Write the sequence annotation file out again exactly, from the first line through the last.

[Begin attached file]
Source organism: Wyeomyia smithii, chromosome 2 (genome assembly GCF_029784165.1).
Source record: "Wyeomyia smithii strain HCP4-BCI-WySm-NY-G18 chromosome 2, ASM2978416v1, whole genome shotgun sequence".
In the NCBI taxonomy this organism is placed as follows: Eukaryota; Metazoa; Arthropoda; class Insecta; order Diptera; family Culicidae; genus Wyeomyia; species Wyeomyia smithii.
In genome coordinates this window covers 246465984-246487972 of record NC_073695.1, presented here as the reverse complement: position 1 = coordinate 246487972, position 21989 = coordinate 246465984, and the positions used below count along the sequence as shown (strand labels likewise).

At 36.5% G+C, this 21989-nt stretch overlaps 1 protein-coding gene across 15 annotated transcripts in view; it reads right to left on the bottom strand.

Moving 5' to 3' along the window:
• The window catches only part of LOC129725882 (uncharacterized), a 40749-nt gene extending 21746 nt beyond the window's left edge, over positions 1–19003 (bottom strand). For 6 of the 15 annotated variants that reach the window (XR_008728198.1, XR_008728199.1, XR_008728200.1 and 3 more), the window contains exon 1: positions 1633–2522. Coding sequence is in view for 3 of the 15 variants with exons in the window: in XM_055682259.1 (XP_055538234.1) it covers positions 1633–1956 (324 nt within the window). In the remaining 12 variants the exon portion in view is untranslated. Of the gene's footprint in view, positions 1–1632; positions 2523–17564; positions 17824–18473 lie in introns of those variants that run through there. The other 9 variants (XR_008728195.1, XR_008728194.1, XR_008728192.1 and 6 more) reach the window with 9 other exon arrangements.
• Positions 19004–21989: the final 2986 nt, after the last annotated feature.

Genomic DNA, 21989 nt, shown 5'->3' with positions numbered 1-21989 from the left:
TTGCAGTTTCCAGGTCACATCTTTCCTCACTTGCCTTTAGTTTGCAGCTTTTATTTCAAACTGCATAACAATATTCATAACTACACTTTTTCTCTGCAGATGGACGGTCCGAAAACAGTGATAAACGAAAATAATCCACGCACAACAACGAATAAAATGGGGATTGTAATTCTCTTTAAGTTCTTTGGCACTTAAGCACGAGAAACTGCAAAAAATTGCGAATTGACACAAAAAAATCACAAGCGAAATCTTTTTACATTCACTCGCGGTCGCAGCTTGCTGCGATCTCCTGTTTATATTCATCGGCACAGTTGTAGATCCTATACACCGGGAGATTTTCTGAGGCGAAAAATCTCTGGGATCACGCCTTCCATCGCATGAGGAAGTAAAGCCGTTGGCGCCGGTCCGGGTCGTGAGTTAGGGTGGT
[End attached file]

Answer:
Source organism: Wyeomyia smithii, chromosome 2 (genome assembly GCF_029784165.1).
Source record: "Wyeomyia smithii strain HCP4-BCI-WySm-NY-G18 chromosome 2, ASM2978416v1, whole genome shotgun sequence".
In the NCBI taxonomy this organism is placed as follows: Eukaryota; Metazoa; Arthropoda; class Insecta; order Diptera; family Culicidae; genus Wyeomyia; species Wyeomyia smithii.
In genome coordinates this window covers 246465984-246487972 of record NC_073695.1, presented here as the reverse complement: position 1 = coordinate 246487972, position 21989 = coordinate 246465984, and the positions used below count along the sequence as shown (strand labels likewise).

At 36.5% G+C, this 21989-nt stretch overlaps 1 protein-coding gene across 15 annotated transcripts in view; it reads right to left on the bottom strand.

Moving 5' to 3' along the window:
• The window catches only part of LOC129725882 (uncharacterized), a 40749-nt gene extending 21746 nt beyond the window's left edge, over positions 1–19003 (bottom strand). For 6 of the 15 annotated variants that reach the window (XR_008728198.1, XR_008728199.1, XR_008728200.1 and 3 more), the window contains exon 1: positions 1633–2522. Coding sequence is in view for 3 of the 15 variants with exons in the window: in XM_055682259.1 (XP_055538234.1) it covers positions 1633–1956 (324 nt within the window). In the remaining 12 variants the exon portion in view is untranslated. Of the gene's footprint in view, positions 1–1632; positions 2523–17564; positions 17824–18473 lie in introns of those variants that run through there. The other 9 variants (XR_008728195.1, XR_008728194.1, XR_008728192.1 and 6 more) reach the window with 9 other exon arrangements.
• Positions 19004–21989: the final 2986 nt, after the last annotated feature.

Genomic DNA, 21989 nt, shown 5'->3' with positions numbered 1-21989 from the left:
TTGCAGTTTCCAGGTCACATCTTTCCTCACTTGCCTTTAGTTTGCAGCTTTTATTTCAAACTGCATAACAATATTCATAACTACACTTTTTCTCTGCAGATGGACGGTCCGAAAACAGTGATAAACGAAAATAATCCACGCACAACAACGAATAAAATGGGGATTGTAATTCTCTTTAAGTTCTTTGGCACTTAAGCACGAGAAACTGCAAAAAATTGCGAATTGACACAAAAAAATCACAAGCGAAATCTTTTTACATTCACTCGCGGTCGCAGCTTGCTGCGATCTCCTGTTTATATTCATCGGCACAGTTGTAGATCCTATACACCGGGAGATTTTCTGAGGCGAAAAATCTCTGGGATCACGCCTTCCATCGCATGAGGAAGTAAAGCCGTTGGCGCCGGTCCGGGTCGTGAGTTAGGGTGGT